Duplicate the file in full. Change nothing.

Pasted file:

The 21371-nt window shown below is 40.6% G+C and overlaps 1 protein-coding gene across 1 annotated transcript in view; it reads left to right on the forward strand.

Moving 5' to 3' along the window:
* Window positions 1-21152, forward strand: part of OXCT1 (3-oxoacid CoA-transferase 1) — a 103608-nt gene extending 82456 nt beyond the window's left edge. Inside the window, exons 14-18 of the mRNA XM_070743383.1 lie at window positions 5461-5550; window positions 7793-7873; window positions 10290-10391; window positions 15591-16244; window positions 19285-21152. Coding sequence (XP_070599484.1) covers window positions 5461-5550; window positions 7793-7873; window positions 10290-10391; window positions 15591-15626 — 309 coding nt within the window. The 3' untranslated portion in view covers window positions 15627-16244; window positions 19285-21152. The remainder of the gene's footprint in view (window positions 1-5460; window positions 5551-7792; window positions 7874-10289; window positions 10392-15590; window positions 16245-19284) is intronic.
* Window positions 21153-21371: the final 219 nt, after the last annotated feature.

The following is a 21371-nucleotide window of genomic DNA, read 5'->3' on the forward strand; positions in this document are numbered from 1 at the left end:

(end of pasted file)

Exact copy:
The 21371-nt window shown below is 40.6% G+C and overlaps 1 protein-coding gene across 1 annotated transcript in view; it reads left to right on the forward strand.

Moving 5' to 3' along the window:
* Window positions 1-21152, forward strand: part of OXCT1 (3-oxoacid CoA-transferase 1) — a 103608-nt gene extending 82456 nt beyond the window's left edge. Inside the window, exons 14-18 of the mRNA XM_070743383.1 lie at window positions 5461-5550; window positions 7793-7873; window positions 10290-10391; window positions 15591-16244; window positions 19285-21152. Coding sequence (XP_070599484.1) covers window positions 5461-5550; window positions 7793-7873; window positions 10290-10391; window positions 15591-15626 — 309 coding nt within the window. The 3' untranslated portion in view covers window positions 15627-16244; window positions 19285-21152. The remainder of the gene's footprint in view (window positions 1-5460; window positions 5551-7792; window positions 7874-10289; window positions 10392-15590; window positions 16245-19284) is intronic.
* Window positions 21153-21371: the final 219 nt, after the last annotated feature.

The following is a 21371-nucleotide window of genomic DNA, read 5'->3' on the forward strand; positions in this document are numbered from 1 at the left end: